To enable synchronization with an external clock, the file /etc/ntp.conf on the main-server need to be modified. The comments in front of the server entries need to be removed. After this, the ntp server need to be restarted by running /etc/init.d/ntp restart as root. To test if the server is using the external clock sources, run ntpq -c lpeer.

Extending full partitions

Because of a possible bug with automatic partitioning, some partitions might be too full after installation. To extend these partitions, run debian-edu-fsautoresize -n as root. See the "Resizing Partitions" HowTo in the administration HowTo chapter for more information.



Updating the software

This section explains how to use aptitude upgrade and kde-update-notifier.

Using aptitude is really simply. To update a system you need to execute two commands on the command line as root: aptitude update (updates the lists of available packages) and aptitude upgrade (upgrades the packages for which an upgrade is available).

Instead of using the command line you can also use kde-update-notifier. FIXME: Explain how to use kde-update-notifier, best with screenshots.

It is also a good idea to install cron-apt and apt-listchanges and configure them to send mail to an address you are reading.

cron-apt will notify you once a day via email, which packages need an update. It does not install these updates, but downloads them (usually in the night), so you don't have to wait for the download, when you do aptitude upgrade.

apt-listchanges can send new changelog entries to you.

Keep yourself informed about security updates

Running cron-apt as described above is a good way to learn that for an installed package a security update is available. Another way to get informed about security updates is to subscribe to the Debian security-announce mailinglist, which has the benefit of also informing what the security update is about. The downside (compared to cron-apt) is that it also includes information about updates for packages which aren't installed.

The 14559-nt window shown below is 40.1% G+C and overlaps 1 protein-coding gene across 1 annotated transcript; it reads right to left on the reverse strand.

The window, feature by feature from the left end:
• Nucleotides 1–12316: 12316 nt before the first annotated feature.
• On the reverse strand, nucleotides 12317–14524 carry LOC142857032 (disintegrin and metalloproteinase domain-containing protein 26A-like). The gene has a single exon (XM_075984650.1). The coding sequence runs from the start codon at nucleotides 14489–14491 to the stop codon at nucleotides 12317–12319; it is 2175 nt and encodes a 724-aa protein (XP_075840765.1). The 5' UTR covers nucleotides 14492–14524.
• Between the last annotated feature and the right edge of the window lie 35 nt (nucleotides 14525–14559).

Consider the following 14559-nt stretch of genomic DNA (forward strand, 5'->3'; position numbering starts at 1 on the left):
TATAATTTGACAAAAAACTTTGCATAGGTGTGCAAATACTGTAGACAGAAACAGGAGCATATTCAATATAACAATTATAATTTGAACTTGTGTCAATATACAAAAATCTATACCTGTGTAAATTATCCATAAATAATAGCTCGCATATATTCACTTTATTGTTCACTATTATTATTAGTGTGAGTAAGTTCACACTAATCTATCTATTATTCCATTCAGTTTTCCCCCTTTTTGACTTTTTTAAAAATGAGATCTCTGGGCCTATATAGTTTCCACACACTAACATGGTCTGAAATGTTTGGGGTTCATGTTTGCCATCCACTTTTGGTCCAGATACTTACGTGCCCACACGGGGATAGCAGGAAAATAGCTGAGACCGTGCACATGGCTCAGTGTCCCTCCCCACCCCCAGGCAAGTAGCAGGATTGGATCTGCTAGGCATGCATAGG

Backup Management

For the backup management point your browser to https://www/slbackup-php. Please note that you have to access this site via ssl, since you have to enter the root password there. If you try to access this site without using ssl it will fail.

Per default the tjener will backup /skole/tjener/home0, /etc/, /root/.svk and the ldap to /skole/backup which is in the lvm. If you only want to have things twice (if you delete something) this setup should be fine for you.

/!\ Be aware that this backup doesn't protect you from failing harddrives.

If you want to backup your data to an external server, a tape device or another harddrive you'll have to modify the existing configuration a bit.

If you want to restore a complete folder, your best option is to use the command-line:

$ sudo rdiff-backup -r <date>  \
   /skole/backup/tjener/skole/tjener/home0/user \

this will leave the content from /skole/tjener/home0/user from <date> in the folder /skole/tjener/home0/user_<date>

If you want to restore a single file, then you should be able to select the file (and the version) from the web-interface, and download only that file.

  • FIXME: continue description of slbackup-php usage, maybe with screenshots

Server Monitoring


Munin trend reporting system is available from https://www/munin/. It provides system status measurement graphis on a daily, weekly, monthly and yearly basis, and allow the system administrator help when looking for bottlenecks and the source of system problems.